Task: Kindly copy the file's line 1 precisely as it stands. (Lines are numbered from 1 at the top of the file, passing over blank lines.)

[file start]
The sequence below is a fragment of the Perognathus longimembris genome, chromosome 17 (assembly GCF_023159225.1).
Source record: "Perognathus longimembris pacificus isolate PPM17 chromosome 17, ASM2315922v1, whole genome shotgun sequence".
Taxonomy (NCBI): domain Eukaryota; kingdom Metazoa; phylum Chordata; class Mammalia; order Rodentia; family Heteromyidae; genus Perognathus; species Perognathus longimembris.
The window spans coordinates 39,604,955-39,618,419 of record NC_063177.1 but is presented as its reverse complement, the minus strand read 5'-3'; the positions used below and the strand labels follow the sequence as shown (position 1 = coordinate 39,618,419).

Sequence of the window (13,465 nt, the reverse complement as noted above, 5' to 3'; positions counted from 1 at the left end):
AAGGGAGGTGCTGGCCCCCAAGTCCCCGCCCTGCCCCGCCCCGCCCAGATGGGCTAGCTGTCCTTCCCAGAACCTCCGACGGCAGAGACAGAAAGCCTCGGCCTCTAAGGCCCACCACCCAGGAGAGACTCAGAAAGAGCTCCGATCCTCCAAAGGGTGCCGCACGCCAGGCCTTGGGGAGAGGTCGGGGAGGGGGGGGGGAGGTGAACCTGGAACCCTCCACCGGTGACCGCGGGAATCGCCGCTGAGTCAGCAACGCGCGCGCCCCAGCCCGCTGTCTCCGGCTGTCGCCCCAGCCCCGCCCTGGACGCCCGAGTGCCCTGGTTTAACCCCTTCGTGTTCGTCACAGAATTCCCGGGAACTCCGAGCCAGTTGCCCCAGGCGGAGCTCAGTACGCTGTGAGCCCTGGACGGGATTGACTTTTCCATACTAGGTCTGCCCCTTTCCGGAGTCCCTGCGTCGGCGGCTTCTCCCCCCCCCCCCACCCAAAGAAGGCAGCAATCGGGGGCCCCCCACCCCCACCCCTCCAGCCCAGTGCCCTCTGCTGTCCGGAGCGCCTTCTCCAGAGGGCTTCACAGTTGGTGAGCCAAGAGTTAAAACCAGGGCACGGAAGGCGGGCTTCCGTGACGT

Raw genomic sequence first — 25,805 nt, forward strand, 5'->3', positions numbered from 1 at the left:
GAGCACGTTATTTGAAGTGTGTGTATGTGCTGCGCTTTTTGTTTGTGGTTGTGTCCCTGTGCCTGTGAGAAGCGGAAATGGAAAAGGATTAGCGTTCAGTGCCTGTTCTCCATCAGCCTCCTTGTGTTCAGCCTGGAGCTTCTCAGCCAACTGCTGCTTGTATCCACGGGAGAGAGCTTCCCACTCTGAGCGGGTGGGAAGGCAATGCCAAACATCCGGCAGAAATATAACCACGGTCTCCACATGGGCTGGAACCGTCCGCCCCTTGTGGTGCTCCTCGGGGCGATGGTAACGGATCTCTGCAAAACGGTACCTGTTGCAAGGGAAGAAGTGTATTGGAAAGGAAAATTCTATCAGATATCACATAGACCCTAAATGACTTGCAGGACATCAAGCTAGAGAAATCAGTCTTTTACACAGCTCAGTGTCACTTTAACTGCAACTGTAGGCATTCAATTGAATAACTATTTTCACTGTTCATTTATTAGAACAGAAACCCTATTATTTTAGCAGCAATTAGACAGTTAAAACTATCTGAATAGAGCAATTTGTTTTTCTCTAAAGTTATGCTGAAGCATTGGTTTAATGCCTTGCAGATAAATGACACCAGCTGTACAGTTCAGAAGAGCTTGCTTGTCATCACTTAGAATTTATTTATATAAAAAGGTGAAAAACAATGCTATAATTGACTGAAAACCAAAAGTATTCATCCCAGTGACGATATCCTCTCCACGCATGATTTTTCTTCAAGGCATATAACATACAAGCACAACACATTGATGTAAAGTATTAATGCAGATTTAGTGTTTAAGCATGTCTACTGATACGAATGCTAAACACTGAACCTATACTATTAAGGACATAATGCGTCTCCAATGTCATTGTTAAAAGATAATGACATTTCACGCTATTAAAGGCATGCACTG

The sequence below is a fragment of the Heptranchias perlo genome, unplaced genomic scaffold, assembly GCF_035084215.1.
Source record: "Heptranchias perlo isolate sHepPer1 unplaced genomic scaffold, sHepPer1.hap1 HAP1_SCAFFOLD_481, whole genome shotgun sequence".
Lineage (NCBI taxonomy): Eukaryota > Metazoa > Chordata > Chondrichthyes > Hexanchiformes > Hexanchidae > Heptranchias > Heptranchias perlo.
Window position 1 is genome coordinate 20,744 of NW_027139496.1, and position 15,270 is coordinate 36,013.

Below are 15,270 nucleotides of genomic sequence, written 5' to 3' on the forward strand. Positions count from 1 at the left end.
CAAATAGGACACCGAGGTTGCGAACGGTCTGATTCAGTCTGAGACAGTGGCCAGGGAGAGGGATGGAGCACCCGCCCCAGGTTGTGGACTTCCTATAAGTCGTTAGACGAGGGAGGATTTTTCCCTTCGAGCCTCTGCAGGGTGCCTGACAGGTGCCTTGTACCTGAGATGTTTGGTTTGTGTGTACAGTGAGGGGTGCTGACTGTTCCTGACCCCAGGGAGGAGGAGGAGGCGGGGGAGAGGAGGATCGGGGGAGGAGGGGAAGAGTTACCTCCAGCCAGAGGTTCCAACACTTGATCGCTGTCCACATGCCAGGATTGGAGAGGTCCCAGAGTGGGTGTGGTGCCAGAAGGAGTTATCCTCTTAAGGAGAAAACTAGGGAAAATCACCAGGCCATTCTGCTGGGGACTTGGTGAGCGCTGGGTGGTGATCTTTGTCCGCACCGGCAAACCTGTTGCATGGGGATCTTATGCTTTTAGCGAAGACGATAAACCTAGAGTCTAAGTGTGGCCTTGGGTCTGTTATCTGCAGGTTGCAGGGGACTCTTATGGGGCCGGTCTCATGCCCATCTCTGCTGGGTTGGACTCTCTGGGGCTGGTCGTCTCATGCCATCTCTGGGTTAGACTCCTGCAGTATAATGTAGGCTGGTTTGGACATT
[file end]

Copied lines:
The sequence below is a fragment of the Perognathus longimembris genome, chromosome 17 (assembly GCF_023159225.1).